One of my personal interests is in disaster robotics. I like them for two reasons. The first is that I like the idea of being able to try and save people (I know I could have become a doctor). The other reason I like robots is that they need to operate in “extreme terrain and operating conditions” and be very reliable.
When I heard that Robin Murphy, who probably has more experience with disaster robots than anyone alive (or not alive; is it mean to say that in a disaster post?), was writing a book on the subject I wanted to get a copy to glean more about what is required for disaster robotics and how we can apply this to other robotic systems.
One warning is that there are a lot of “3 letter acronyms” in this book, however there is an appendix at the back of the book for “Common Acronyms and Abbreviations”.
The book has 3 sections. The first is the history of rescue robot deployments, the second is looking at different types of rescue vehicles, and the last section deals with the topic of conducting field work (you can also check out my series on field work here).
One key takeaway from the first section is that the number of different disaster scenarios is almost endless. Being able to apply robots to this endless lists really requires a lot of work and different types of robots, from large to small, underwater to flying, and teleoperated to autonomous (autonomy kind of gets debunked later in the book).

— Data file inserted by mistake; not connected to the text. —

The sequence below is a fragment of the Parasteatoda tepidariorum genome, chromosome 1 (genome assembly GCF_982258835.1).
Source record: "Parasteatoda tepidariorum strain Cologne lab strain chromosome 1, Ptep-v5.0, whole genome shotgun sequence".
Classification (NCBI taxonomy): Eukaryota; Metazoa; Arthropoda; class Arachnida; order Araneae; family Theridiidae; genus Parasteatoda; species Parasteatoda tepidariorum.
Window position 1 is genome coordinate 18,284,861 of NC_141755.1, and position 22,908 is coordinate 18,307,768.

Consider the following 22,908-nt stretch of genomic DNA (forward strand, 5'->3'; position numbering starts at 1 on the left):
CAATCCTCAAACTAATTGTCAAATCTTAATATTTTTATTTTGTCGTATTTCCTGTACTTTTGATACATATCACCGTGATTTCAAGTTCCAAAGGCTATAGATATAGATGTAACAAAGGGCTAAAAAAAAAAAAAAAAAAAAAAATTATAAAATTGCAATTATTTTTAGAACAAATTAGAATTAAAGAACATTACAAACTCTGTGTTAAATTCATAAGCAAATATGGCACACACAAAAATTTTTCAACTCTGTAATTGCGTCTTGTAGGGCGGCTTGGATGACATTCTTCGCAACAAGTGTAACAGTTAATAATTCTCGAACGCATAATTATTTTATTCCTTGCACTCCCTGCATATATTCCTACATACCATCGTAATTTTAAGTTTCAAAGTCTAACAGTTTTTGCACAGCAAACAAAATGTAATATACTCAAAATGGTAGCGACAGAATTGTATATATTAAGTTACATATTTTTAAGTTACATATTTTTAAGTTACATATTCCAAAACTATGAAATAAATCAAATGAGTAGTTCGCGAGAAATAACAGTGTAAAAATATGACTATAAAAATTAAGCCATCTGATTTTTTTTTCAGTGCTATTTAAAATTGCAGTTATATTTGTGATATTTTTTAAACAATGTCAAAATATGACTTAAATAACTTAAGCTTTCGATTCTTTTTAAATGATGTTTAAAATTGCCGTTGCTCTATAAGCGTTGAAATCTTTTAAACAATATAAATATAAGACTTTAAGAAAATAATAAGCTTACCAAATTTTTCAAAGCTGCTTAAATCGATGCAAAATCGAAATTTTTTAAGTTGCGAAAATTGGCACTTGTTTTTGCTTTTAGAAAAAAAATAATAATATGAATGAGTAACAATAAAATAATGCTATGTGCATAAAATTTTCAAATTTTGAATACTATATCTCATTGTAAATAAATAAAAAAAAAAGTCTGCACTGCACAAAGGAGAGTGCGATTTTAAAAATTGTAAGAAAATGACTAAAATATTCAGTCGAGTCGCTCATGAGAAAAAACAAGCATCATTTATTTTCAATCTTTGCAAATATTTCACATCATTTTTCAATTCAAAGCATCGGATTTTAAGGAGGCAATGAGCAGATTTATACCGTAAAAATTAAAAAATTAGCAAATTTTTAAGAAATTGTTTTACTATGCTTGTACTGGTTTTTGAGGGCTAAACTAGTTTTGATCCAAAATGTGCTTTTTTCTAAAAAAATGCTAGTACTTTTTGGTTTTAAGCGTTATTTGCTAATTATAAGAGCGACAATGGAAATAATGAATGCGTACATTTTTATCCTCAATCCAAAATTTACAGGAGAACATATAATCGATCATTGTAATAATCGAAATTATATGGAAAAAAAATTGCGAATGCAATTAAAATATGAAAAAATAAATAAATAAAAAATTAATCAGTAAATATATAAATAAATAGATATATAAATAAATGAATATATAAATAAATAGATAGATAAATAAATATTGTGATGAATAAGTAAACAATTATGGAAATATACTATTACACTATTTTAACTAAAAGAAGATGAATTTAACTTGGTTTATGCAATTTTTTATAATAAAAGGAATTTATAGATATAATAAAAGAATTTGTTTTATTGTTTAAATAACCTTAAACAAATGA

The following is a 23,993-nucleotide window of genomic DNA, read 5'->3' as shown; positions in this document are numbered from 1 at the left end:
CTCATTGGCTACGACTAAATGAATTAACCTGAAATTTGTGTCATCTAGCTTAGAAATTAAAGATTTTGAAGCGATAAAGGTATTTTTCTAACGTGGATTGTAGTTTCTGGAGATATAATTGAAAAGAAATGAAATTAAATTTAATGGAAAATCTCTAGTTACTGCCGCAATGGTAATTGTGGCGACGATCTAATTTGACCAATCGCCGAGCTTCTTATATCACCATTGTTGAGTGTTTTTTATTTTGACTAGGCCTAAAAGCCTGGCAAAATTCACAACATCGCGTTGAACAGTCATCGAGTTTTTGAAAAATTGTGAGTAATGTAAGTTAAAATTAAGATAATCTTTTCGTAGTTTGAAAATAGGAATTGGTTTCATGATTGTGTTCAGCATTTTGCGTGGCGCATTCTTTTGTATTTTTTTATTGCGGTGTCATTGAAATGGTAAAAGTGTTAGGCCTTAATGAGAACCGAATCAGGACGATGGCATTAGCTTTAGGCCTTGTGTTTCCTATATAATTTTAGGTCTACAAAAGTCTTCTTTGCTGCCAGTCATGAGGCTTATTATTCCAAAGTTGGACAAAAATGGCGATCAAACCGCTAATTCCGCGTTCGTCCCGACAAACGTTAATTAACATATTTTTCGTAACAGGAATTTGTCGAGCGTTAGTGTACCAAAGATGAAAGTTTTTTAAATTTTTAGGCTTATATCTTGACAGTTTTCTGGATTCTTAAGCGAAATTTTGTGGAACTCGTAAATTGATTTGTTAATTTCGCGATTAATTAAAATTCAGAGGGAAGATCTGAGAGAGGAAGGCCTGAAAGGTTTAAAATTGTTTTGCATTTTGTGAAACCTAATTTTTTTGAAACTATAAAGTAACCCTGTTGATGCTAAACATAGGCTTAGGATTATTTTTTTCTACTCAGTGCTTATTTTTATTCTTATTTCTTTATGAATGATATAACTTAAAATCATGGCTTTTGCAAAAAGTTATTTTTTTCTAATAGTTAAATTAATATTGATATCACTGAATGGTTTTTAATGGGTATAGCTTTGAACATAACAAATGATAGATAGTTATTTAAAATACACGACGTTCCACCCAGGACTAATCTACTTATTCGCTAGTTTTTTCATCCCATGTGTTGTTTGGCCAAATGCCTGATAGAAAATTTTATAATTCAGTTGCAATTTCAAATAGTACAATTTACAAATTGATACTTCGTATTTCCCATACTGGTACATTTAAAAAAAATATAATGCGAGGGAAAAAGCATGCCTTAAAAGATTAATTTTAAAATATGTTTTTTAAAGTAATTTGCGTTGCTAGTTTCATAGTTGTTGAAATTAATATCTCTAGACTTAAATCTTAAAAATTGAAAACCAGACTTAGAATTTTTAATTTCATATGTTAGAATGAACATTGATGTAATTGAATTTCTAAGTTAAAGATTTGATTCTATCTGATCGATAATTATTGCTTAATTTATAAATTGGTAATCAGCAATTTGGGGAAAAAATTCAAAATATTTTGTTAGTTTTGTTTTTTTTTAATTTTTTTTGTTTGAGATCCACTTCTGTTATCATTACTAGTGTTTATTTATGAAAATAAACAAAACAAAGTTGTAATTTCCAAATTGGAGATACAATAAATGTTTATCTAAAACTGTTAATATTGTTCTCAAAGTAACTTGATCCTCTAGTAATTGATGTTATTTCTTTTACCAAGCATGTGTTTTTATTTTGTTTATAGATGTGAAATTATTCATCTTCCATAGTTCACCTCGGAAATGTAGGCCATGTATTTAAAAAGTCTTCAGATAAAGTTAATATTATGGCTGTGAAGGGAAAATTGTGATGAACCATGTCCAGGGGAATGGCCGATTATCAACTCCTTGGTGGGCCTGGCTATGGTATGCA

Some of the tasks that robots must be able to perform (some during the same mission):
– Reconnaissance & Mapping
– Rubble Removal
– Structural Inspection & Forensics
– In-Situ Medical Assessment & Intervention
– Medically Sensitive Extraction & Evacuation of Casualties
– Acting as Mobile beacon or Repeater
– Serving as a Surrogate Team Member
– Adaptive Shoring of Unstable Rubble
– Providing Logistics Support
– Victim Recovery (after probability of survivors has dwindled)
– Estimation of Debris Volume and Type
– Direct Intervention
As of today, robots have not been used to save any human lives mostly because they have not been used/trusted in situations where human life was directly at stake. However robots have been used to prevent further damage from a disaster (cool! I did not know that). Make sure to get permission before trying to deploy your rescue robot, you can get arrested! There have been several (3) cases where robots impeded rescue attempts. In many cases where a robot was unsuccessful it was the operators fault and not the robots (I have been telling people for years that we need to focus on training operators).
This book has a nice discussion about all of the disaster robot deployments from 2001 (World Trade Center) – 2012 (Finale Emilia Earthquake). It would have been nice to see more of a discussion on robots prior to 2001 such as the ones from Red Whittaker in nuclear environments. For the most part robots pre-2001 are ignored in this book. Almost more importantly there is a good discussion on robot failures (terminal and non-terminal) and their root causes.
At the end of chapter two (and other chapters) is a nice discussion on “surprises”. These are things that you would have thought otherwise, some were learnt from long and practical experience. The one that surprised me the most was to see the author’s position on tethers. She argues that while tethers can (and have) caused failures, they are a necessary evil, and allows for more reliable communications and the ability to not worry about power and batteries. Further using a tether as a safety line can be important. The benefits of tethers is further driven home in discussions later in the book (for example in 3.4.3). I was one of the roboticists that “looked at tethers as the enemy”, but after reading her arguments I see her point and while I still do not like tethers they are not my enemy anymore.